Josh Smith had a plan. His friend was buying up vacant land in San Diego. It seemed like a great opportunity, and the friend mentored Smith as he tried to secure a loan. To do so, Smith would need support from the people around him.
When he asked his father-in-law for help, he received what would be life-changing advice: “Invest in something you know well.”
The advice upended Smith’s plan. What did he know well? Smith grew up in California and spent his summers in Mexico. He had learned Arabic while serving in the US Marine Corps from 1998 to 2004. After he finished his service, he worked at the Home Depot before spending eight years with the US Department of Veterans Affairs (VA), where he eventually worked as a rater.
While at the VA, as Smith assigned disability ratings and compensation amounts to his fellow veterans, he became an expert not only in how the system worked but also in its flaws. Smith’s background and experience put him in a unique position to help veterans. He pivoted from real estate and decided to start Veteran Benefits Guide (VBG). VBG exists to help veterans navigate the VA’s disability claims process and receive the full benefits they have earned.
Today, nearly nine years later, VBG has assisted over thirty-five thousand veterans by providing them with a combined increase of $5.5 billion in lifetime benefits they would not have otherwise received. Veterans who work with the organization are each assigned a case manager and are charged a one-time fee only if they receive an increase in their benefits.
When he worked as a rater in the VA disability claims system, Smith felt powerless to change a large bureaucracy whose substantial claims backlog left veterans waiting years for a decision—only to receive low disability ratings or even be wrongfully denied benefits entirely. “No one at the VA seemed to care about what was happening, but I saw how broken the system seemed and was compelled to take action myself,” he says.
Smith originally intended to run a small operation to provide for his wife and three daughters. However, demand for the services was higher than he expected, and he soon realized the enormity of the problem that VBG addresses. “What started as a small business turned into a duty and a responsibility,” Smith says. “We’re motivated to provide this help to as many veterans as possible.”
Before the birth of VBG, veterans had little recourse to appeal VA decisions. They often worked with expensive lawyers and well-intended Veteran Service Organizations (VSOs) that lacked Smith’s specific expertise and experience.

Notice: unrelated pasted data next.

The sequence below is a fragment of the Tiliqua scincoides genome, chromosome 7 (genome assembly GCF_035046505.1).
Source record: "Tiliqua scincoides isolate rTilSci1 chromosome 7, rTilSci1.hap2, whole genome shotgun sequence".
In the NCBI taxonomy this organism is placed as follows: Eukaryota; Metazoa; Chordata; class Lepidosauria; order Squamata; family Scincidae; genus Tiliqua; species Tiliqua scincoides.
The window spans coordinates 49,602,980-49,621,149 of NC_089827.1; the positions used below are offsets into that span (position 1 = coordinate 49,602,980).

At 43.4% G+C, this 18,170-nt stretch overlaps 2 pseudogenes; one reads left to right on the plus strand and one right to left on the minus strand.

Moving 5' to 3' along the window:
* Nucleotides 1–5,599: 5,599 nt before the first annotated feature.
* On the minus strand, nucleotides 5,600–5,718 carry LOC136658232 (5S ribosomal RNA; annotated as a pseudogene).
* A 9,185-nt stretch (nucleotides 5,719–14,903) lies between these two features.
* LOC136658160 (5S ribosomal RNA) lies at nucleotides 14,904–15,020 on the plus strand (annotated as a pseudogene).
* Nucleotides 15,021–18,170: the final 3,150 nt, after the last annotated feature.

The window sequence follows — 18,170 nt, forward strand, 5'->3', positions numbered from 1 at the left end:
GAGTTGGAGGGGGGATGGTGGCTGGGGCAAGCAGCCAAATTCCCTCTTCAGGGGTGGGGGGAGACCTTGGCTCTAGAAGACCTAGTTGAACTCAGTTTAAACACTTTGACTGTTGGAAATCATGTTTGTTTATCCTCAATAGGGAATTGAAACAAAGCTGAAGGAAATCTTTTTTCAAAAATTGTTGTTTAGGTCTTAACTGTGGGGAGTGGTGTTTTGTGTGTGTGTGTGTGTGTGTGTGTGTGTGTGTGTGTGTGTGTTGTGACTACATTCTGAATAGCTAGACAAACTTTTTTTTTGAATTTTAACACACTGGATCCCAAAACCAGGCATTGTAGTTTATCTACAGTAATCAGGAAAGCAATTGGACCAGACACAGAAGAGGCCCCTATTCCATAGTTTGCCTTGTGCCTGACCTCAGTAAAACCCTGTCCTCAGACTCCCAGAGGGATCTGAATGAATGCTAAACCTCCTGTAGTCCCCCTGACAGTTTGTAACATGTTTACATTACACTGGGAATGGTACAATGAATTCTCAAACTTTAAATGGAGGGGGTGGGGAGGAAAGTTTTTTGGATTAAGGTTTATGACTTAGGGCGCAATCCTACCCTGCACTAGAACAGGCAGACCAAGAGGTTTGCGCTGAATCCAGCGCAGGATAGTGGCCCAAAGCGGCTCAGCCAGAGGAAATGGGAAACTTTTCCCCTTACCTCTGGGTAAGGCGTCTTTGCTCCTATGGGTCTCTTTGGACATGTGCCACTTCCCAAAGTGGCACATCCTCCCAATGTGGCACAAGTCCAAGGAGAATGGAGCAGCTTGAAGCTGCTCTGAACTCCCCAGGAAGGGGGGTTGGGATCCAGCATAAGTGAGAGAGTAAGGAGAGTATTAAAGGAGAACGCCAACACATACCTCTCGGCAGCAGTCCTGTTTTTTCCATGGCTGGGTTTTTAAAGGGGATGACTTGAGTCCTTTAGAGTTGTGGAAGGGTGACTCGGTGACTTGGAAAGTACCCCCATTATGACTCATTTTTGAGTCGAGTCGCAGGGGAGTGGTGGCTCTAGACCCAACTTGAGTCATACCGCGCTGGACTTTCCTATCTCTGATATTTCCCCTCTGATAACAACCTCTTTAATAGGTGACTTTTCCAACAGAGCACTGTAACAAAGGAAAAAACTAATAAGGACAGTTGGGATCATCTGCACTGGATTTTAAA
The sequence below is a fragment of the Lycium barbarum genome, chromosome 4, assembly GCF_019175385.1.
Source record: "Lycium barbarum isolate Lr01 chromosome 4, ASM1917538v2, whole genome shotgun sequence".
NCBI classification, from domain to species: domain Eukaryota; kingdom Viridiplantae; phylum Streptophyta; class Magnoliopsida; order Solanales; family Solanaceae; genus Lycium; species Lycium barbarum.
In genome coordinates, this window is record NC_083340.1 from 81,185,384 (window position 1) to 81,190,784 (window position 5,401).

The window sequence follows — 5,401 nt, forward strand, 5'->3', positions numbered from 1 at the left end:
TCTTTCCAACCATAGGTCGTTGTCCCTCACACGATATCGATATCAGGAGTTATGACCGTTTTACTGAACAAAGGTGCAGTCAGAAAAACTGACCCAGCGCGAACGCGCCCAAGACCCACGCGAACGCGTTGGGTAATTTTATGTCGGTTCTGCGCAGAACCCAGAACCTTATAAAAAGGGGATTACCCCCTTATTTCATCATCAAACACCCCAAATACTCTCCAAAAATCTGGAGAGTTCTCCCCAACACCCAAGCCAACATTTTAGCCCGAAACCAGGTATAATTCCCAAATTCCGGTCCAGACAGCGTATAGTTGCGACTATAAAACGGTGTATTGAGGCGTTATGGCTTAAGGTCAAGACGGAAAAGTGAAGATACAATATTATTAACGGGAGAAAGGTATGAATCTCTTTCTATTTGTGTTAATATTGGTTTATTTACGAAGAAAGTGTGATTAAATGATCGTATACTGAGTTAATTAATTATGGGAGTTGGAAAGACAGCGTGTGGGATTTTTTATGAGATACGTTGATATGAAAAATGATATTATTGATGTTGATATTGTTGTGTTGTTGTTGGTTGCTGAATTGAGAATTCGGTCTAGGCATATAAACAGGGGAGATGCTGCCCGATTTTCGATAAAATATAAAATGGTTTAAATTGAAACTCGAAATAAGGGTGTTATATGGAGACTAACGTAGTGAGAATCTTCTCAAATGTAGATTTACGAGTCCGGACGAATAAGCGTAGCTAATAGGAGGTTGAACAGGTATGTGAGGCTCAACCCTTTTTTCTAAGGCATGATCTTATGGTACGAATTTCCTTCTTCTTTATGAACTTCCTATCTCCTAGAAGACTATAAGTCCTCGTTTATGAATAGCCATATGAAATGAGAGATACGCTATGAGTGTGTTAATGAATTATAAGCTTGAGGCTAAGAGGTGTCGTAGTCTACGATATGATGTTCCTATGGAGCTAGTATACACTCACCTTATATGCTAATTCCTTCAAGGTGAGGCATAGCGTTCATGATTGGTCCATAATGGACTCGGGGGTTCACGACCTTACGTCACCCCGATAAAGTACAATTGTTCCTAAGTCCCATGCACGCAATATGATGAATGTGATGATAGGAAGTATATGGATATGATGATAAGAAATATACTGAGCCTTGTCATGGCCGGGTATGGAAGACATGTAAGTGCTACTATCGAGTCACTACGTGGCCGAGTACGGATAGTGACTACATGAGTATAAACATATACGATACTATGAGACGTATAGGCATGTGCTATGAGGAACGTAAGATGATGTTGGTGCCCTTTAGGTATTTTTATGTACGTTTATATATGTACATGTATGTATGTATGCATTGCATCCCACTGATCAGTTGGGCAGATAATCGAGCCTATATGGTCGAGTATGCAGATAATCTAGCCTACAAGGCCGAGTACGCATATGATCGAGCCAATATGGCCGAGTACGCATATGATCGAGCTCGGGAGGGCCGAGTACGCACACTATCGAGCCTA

That experience has helped Smith relate to veterans and organize his company accordingly. As a VA rater, Smith would make it a point to personally call veterans to sympathize with their unique struggles. This brought about a deep sense of empathy, heightening Smith’s motivation to advocate for unassisted veterans navigating this system.
The empathy that Smith feels for veterans was born out of his experiences growing up biracial and the experience of bridging between different countries, languages, and culture. Smith was born to a white father and a Mexican mother, and he often felt like an outsider in his hometown of Salinas, California, and during summer trips to San Felipe. Although he grew to cherish learning Spanish and enjoying amazing street food with his Hispanic cousins when visiting them, he was always “Josh Smith.” The cousins joked that he was brown on the inside but white on the outside.
The racial banter only increased in the military where some Hispanics wouldn’t accept him while non-Hispanics gave him a pejorative nickname based on his brown skin. These experiences with racial issues led Smith to establish a strong culture of respect within VBG; his staff and its management team include many individuals of different races and ethnicities. Smith says that his background has shaped his desire to serve others and help those who are treated unfairly or in need of friendly, understanding assistance.
As an Arabic linguist in the Marine Corps Intelligence Division, Smith was first stationed at the Defense Language Institute in Monterey, California. Next, he was sent to Oahu, Kaneohe Bay, for the final three years of his service. When the events of 9/11 occurred, Smith was asked to use his Arabic in a wartime context for the first time. He prepared in Japan before spending five months translating in Iraq.
Today, while more veterans are aware of VBG, Smith often hears criticism of the private benefits service industry from some VSOs, who argue that veterans shouldn’t have to pay for a service that they could otherwise receive for free. Smith points out that veterans are already paying by not receiving the full benefits they have earned and not receiving their benefits in a timely manner.
Less than a decade in, Smith and VBG are going strong and remain motivated by results as veterans who have been fighting the VA for years finally receive the proper benefits they’ve earned through their military service. He recalls one veteran crediting VBG with saving his home from foreclosure. Others have been able to use their increased benefits to buy vehicles and even adopt children.
“We are changing lives,” Smith says. “This is about more than business. It’s about the gratitude and thanks we get to share with these heroes.”